|Publication number||US4061512 A|
|Application number||US 05/669,064|
|Publication date||Dec 6, 1977|
|Filing date||Mar 22, 1976|
|Priority date||Mar 22, 1976|
|Also published as||US4064225|
|Publication number||05669064, 669064, US 4061512 A, US 4061512A, US-A-4061512, US4061512 A, US4061512A|
|Inventors||William M. Chew, Orval E. Ayers, James A. Murfree, Pasquale Martignoni|
|Original Assignee||The United States Of America As Represented By The Secretary Of The Army|
|Export Citation||BiBTeX, EndNote, RefMan|
|Patent Citations (6), Referenced by (14), Classifications (12)|
|External Links: USPTO, USPTO Assignment, Espacenet|
The invention described herein may be manufactured, used, and licensed by or for the Government for Governmental purposes without the payment to us of any royalties thereon.
This invention relates to the laser fuels, hydrogen or deuterium, and to solid propellant compositions from which the fuels can be produced.
Hydrogen gas contained in compressed gas cylinders has been widely used in industry as a source of hydrogen for many industrial processes and has been considered and evaluated as a fuel for chemical lasers. However, the handling of high pressure hydrogen gas or hydrogen under cryogenic conditions is not desirable from a logistic consideration for use in a mobile chemical laser system. Thus, it would be desirable to have a storable solid propellant composition that can be employed in a method to yield either hydrogen or a mixture of hydrogen and low molecular weight inert gases. Also this propellant should be based on a self-sustaining chemical reaction once the reaction is initiated. Therefore, a desirable method is one that includes a reaction initiation step which does not introduce deactivating species or undesirable contaminants with the liberated hydrogen.
Therefore, an object of this invention is to produce a solid propellent composition that is employed in a method for generating hydrogen or a mixture of hydrogen and nitrogen for use in the HF/DF chemical laser (hydrogen fluoride/deuterium fluoride chemical laser).
Another object of this invention is to provide a composition and a method for generating deuterium or a mixture of deuterium and nitrogen for use in chemical lasers.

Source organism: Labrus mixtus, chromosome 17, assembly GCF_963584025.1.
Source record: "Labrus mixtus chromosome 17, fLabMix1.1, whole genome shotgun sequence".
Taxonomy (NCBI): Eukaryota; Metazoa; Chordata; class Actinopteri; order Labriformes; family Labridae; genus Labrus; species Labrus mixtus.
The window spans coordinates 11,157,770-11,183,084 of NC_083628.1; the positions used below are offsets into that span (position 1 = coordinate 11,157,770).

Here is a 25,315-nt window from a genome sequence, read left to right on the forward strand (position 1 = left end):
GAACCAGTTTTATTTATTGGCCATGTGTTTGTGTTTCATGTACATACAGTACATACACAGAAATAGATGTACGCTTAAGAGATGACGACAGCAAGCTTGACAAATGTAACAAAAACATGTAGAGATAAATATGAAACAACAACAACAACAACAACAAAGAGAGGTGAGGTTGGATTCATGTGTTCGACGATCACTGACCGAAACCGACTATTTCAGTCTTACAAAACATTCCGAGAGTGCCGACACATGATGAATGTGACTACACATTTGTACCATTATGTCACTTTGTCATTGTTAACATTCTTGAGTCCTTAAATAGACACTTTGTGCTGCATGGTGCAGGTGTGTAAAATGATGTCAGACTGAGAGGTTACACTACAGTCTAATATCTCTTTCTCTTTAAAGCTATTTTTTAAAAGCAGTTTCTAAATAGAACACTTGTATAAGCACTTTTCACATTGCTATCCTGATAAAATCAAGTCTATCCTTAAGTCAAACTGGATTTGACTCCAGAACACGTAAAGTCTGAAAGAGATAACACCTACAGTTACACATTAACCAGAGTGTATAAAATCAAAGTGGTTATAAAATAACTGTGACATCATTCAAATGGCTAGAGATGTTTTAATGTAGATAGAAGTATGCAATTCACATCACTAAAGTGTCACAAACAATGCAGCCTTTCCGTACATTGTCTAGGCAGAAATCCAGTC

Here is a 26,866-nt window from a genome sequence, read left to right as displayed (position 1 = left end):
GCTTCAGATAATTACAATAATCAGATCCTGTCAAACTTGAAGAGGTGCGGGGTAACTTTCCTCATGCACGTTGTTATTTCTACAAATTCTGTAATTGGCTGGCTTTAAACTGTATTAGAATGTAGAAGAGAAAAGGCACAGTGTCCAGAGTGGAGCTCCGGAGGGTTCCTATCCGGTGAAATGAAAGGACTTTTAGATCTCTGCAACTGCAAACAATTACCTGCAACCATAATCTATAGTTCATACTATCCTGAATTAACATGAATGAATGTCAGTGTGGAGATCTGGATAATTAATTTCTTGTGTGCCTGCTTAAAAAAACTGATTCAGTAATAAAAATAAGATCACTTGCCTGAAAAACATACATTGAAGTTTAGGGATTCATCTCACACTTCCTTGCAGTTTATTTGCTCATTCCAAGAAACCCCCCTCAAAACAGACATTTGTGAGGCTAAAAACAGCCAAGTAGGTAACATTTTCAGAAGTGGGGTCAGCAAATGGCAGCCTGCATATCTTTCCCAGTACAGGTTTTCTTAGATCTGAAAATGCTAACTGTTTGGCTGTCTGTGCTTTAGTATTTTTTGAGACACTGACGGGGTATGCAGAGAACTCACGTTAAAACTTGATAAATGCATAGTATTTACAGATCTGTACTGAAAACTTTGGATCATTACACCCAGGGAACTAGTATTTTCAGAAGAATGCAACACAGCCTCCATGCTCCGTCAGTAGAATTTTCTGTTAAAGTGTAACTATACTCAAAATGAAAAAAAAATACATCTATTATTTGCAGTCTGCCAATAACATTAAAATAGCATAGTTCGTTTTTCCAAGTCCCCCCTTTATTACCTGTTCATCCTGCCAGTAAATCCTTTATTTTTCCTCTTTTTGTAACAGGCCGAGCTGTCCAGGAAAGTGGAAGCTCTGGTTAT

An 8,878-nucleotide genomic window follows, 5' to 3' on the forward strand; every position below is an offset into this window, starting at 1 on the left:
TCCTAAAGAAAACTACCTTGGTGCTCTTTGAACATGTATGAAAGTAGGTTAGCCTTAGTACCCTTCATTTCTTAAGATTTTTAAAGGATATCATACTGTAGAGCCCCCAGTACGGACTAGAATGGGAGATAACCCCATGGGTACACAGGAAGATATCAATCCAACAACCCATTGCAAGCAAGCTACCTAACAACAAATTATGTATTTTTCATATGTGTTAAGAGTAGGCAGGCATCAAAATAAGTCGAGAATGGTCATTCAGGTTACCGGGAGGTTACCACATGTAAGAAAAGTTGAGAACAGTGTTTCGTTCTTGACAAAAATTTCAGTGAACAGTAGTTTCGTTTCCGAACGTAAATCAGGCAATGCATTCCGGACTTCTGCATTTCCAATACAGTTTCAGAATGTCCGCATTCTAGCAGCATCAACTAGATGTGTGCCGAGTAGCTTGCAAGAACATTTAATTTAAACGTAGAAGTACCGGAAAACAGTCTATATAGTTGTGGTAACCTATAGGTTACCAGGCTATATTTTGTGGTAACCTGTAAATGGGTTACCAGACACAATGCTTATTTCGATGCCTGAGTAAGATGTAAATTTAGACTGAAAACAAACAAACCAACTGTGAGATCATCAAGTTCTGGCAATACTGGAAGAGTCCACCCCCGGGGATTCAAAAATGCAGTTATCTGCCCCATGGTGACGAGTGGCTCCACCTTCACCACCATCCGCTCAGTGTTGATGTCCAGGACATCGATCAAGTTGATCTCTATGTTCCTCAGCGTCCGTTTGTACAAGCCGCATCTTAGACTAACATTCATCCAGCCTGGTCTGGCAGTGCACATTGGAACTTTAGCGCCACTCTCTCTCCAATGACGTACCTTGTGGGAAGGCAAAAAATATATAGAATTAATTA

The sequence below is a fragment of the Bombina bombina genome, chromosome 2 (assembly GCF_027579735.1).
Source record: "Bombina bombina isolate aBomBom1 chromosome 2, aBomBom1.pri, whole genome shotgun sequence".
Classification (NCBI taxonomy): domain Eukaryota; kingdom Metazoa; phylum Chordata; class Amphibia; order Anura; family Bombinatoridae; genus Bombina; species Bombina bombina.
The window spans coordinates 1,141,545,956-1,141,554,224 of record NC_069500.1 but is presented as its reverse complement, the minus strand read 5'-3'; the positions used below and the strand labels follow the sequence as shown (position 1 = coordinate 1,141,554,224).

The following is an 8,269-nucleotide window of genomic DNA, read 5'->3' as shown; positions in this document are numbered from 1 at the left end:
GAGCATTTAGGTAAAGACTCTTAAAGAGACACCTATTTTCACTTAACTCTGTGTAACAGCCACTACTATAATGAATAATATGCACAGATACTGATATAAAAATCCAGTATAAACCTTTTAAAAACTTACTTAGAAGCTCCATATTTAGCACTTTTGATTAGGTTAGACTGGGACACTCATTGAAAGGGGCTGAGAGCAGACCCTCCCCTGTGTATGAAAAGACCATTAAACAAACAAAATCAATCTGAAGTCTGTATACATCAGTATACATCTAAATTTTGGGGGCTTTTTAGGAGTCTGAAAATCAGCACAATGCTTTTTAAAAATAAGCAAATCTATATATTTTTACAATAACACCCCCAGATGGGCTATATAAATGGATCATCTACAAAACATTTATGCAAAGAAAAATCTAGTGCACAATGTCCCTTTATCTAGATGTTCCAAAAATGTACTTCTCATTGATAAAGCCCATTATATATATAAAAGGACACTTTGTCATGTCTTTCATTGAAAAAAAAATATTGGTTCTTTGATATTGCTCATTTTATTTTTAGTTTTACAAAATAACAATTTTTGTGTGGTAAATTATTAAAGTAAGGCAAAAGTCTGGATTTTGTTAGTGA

A predetermined amount of a complex metal borohydride of the general formula: M(BH4)x or M(BD4)x, (where M equals a metal and X equals the valence of the metal M; M is an alkali metal or an alkaline earth metal; H is hydrogen, and D is deuterium) and a predetermined amount of an ammonium salt of the general formula (NH4)n Y or a predetermined amount of a deuteroammonium salt of the general formula (ND4)n Y deuteroammonium (where Y represents an anion with a total charge n, preferably, Y is SO4 or Cr2 O7 with a charge of 2;N is nitrogen, H is hydrogen, and D is deuterium) are combined either stoichiometrically or in varying molar ratios to form a mixture by mixing in a mixer or blending mill designed for mixing powders until a uniform mixture is obtained. The uniformly mixed powder is then compacted by dead pressing into pellets or into metal canisters with a press using pressures of at least 500 pounds total load and up to about 10,000 pounds total load. The pellets or canisters can be made in any diameter and length to produce small or large volumes of gas. Total volume of gas per second being evolved is determined by the diameter of the propellent grain and its burning rate.
Initiation of reaction to produce the desired gas is accomplished by using a nickel-chromium ignition wire (80% nickel and 20% chromium). The desired gas to be generated is determined by selection of the appropriate propellant. For example, when deuterium gas or a mixture of deuterium and nitrogen is desired, a complex metal borodeuteride and deuterated ammonium salt are employed in the reaction in place of a complex metal borohydride and hydridic ammonium salt.